Two IPL sides will battle for the Champions League T20 title for the first time when Royal Challengers Bangalore and Mumbai Indians tilt lances at each other on an M.A. Chidambaram Stadium track that has shown minimal allegiance to the shortest format.
Batting heavyweight Challengers will start on the back foot, having spent the entire league phase feasting on a belter at the relatively smaller M. Chinnaswamy Stadium, while Mumbai will look to turn into success its greater acquaintance with the two-paced conditions at Chepauk.
Challengers started the tournament with two losses and needed to win its last couple of league games to make it to the knock-out stage.
The team accomplished this in style — defending a score in excess of 200and following it up with a dramatic chase of 214 that was decided by K.B. Arun Karthik's last-ball six.
Daniel Vettori's men turned in another scorching performance in the semifinal when they gunned down New South Wales' 203, thanks to Chris Gayle and Virat Kohli, making it the third successive over-200 score for the team.
Challengers' run glut has been realised chiefly through the top three — Chris Gayle (252 runs at an average of 50, SR: 190), Virat Kohli (221 runs at 55, SR: 158), and T. Dilshan (119 at 30, SR: 128).
But unless the track for the final is the one which was used for the Chennai Super Kings-NSW game (the site of David Warner's riot act), Challengers' rampaging frontline is likely to meet with stiffer resistance for scoring, especially when pitted against the likes of Mumbai's Lasith Malinga and Harbhajan Singh.
STANDOUT BOWLING SPELL
RCB's bowling line, plying its wares on a batting-friendly home wicket, has done nothing special yet and the standout performance has been Dilshan's 4-0-10-1 in the semifinal against NSW that produced 407runs in 38.3 overs.
Vettori (five wickets, ER: 6.9) has been his usual tight self, but the team's titular lead bowler, left-arm paceman Dirk Nannes, has picked a solitary wicket in five games, while leaking runs in excess of ten per over.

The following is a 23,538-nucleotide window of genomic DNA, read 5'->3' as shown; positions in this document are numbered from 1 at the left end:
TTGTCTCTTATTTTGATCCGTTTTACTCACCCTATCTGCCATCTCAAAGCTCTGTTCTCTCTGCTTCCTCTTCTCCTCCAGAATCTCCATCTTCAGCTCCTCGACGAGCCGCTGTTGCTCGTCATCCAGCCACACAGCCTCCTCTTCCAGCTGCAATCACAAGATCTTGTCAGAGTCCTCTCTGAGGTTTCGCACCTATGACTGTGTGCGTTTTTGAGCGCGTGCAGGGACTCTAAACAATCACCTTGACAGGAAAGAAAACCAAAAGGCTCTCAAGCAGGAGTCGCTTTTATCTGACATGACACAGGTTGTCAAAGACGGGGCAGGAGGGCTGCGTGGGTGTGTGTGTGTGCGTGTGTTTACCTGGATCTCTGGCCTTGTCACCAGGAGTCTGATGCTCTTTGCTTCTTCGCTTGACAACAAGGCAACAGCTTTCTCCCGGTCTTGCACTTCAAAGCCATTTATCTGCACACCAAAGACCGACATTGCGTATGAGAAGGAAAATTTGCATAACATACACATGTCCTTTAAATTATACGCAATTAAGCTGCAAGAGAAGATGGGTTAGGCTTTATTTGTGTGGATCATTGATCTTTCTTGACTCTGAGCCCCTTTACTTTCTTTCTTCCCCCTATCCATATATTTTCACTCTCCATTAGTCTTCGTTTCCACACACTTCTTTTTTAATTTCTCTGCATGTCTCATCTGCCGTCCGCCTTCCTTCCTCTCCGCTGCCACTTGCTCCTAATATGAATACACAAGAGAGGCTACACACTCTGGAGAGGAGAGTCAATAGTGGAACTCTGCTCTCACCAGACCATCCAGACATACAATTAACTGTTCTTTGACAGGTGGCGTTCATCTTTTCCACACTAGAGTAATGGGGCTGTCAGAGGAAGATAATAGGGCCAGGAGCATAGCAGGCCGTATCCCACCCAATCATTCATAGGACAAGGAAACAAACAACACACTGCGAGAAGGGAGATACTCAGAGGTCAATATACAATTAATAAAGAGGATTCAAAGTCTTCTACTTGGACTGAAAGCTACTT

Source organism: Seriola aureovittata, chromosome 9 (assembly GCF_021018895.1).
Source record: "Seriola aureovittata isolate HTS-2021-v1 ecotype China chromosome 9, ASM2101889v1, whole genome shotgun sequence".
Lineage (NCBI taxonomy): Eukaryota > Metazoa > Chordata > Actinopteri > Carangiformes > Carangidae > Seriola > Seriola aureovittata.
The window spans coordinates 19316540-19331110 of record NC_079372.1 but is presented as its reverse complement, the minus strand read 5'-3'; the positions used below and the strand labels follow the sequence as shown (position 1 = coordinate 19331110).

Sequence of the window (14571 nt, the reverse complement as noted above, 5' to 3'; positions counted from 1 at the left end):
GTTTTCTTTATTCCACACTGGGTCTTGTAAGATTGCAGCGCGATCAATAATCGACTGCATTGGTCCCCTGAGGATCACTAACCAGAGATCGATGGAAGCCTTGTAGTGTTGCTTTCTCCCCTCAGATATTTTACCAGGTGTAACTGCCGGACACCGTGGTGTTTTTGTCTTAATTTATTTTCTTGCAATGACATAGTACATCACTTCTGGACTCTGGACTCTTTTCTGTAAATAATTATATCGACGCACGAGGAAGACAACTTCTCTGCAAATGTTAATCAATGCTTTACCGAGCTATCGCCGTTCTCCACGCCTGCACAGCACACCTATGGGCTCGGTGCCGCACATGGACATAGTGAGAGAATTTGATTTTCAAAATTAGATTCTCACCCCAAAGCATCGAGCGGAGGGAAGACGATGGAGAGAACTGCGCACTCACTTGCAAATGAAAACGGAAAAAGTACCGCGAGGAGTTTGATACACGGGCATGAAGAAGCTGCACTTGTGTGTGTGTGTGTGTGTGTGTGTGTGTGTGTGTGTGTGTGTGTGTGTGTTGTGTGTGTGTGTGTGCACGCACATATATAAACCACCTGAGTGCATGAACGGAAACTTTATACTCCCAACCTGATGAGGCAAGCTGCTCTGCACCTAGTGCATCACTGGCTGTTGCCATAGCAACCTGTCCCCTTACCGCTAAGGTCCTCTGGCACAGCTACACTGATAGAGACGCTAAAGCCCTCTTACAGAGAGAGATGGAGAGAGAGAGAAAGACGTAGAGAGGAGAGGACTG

Mumbai's performances have been anything but batting-centric. The Harbhajan Singh-led team began with two victories in matches in which it had been given up for dead, the first success facilitated by Malinga's unlikely cameo, and the second by Trinidad & Tobago's frustrating tendency to choke. A wash-out against Cape Cobras was followed by a loss to NSW, but T&T's defeat of the South African outfit saw Mumbai become the first team — albeit the most unconvincing — into the semifinals.
How much of an advantage Mumbai's relative familiarity with the conditions remains to be seen.
Although nobody has had a defining outing, none of Mumbai's bowlers has been taken to the cleaners, and in Harbhajan and Malinga it possesses two match-winners on a track that favours scoring so long as the ball is new.
Mumbai's batting has been patchy. Kieron Pollard and Aiden Blizzard have scored the only two half-centuries for the team, and left-hander James Franklin has been cautiously sedate. The reinstated Suryakumar Yadav and all-rounder R. Sathish had a bit of a hit in the semifinal against Somerset.
Maybe, as skipper Harbhajan remarked the other day, it's time for Mumbai's young Indian players to stand up and be counted.
Either way, the trophy will remain in India.